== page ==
“Your mother’s blood is on the ground.. The moist liquid is gone. But you in return must give to me to drain from you alive the red fluid from your limbs. From you would I take nurture…and having dried you up alive I will lead you below. Over our victim consecrate, this is our song – fraught with madness, fraught with frenzy, crazing the brain, the Furies’ hymn, spell to bind the soul, untuned to the lyre, withering the life of mortal man”. (Eumenides 341-6)

The Remorse of Orestes, by W.A. Bougvereau, 1862

 

Orestes tries in vain to escape.  After a year of torture he attempts to take refuge at Delphi. Apollo orders him to Athens instead, to appeal to Athena to protect him.  The play climaxes in the trial of Orestes on the hill of the Acropolis, before a tribunal of Athenian citizens, the first human jury.  Apollo defends Orestes, citing the ultimate primacy of paternity, and the oracle of Zeus against ‘mother-right’. The Furies defend themselves.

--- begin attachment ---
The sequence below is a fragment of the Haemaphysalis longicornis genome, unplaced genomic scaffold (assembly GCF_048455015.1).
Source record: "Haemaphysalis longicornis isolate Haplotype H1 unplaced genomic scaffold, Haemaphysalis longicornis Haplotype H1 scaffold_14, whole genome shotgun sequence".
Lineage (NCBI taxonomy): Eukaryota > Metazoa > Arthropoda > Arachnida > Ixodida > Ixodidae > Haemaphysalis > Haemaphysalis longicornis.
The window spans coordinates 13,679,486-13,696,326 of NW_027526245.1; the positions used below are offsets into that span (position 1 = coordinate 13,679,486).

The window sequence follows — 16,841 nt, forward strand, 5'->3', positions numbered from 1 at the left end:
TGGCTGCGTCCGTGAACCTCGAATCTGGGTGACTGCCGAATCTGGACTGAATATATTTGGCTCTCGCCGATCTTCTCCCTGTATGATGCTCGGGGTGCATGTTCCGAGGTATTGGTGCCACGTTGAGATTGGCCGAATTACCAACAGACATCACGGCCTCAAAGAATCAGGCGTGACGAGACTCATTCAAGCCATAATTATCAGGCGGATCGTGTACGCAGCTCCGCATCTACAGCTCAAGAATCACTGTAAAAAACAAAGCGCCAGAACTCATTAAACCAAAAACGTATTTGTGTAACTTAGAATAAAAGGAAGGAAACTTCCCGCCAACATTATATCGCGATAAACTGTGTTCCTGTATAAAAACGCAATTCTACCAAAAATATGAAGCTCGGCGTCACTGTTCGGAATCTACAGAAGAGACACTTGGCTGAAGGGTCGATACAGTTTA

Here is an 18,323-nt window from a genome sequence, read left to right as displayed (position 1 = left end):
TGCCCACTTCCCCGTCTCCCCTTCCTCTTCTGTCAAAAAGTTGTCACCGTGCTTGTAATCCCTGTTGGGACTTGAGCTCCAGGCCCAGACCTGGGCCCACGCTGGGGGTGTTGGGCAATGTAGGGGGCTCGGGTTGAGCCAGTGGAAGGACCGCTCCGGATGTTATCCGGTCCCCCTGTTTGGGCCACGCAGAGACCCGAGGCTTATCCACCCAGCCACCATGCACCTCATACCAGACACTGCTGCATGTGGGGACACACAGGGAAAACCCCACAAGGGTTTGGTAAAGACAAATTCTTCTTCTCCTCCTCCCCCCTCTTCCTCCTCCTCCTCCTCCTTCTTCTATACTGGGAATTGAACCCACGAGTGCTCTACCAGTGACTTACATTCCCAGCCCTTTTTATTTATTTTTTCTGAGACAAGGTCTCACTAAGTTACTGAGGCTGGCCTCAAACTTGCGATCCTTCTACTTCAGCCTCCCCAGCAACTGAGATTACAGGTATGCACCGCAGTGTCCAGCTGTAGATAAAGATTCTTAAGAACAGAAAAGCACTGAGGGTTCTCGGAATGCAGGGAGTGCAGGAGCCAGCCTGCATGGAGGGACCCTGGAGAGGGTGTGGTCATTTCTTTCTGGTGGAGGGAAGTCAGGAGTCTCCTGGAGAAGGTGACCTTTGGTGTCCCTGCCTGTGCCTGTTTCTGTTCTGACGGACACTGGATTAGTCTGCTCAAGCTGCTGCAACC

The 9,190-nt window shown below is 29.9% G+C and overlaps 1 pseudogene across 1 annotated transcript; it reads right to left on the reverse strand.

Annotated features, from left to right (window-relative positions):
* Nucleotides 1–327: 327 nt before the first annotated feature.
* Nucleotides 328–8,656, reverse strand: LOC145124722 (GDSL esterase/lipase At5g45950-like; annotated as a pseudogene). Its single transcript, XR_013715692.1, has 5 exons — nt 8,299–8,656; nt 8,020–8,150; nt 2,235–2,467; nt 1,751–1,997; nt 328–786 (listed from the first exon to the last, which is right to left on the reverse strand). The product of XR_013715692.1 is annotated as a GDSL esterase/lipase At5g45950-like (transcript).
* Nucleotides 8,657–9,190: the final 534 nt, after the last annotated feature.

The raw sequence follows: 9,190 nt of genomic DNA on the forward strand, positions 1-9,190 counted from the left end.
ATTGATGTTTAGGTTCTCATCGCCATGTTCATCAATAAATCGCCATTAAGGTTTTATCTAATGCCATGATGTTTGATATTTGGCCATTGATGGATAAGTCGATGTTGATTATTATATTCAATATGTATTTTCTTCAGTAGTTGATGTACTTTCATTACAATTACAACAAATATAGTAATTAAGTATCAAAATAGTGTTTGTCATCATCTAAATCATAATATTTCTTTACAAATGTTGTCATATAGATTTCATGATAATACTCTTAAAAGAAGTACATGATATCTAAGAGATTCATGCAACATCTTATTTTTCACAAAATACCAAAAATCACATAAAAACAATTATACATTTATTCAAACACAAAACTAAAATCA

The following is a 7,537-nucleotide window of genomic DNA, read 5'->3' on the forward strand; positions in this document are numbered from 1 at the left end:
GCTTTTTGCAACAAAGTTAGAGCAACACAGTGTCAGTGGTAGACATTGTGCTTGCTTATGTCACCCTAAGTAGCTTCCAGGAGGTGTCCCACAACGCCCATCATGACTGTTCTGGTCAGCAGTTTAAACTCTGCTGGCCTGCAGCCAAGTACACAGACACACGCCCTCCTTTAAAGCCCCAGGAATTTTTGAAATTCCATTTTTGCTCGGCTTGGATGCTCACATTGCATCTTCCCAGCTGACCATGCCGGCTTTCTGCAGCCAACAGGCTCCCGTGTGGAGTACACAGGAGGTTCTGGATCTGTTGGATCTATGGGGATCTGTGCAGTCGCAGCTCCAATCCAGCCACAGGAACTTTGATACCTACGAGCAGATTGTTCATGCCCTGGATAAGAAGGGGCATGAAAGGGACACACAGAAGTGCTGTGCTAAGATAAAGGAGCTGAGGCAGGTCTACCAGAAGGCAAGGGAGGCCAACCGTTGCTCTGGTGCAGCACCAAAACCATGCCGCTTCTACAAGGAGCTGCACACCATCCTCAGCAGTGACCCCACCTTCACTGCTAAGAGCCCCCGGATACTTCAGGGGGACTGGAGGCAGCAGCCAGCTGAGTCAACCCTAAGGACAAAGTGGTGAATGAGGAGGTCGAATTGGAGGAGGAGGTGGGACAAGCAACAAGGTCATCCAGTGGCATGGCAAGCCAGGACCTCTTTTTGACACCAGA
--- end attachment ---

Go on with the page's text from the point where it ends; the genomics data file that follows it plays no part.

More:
“ When we were born such lots were assigned for our own keeping. So the immortals must hold hands off. Is there a man who does not fear this, does not shrink to hear how my place has been ordained, granted and given by destiny and god, absolute? Privilege primeval yet is mine, nor am I without place, though it be underneath the ground and in no sunlight and in gloom that I must stand”.  (Eumenides, 389-96) 

The vote by the Athenian citizenry is an uneasy tie, which is broken by Athena on the side of Orestes. He is freed from the Furies curse. 

But at this acquittal, the Furies become completely enraged and threaten to destroy everything, the fertility of the earth, every infant in the womb. 

“Gods of the younger generation, you have ridden down the laws of the elder time, torn them out of my hands. I, disinherited, suffering, heavy with anger shall let loose on the land the vindictive poison dripping deadly out of my heart upon the ground”. (Eumenides, 778-83)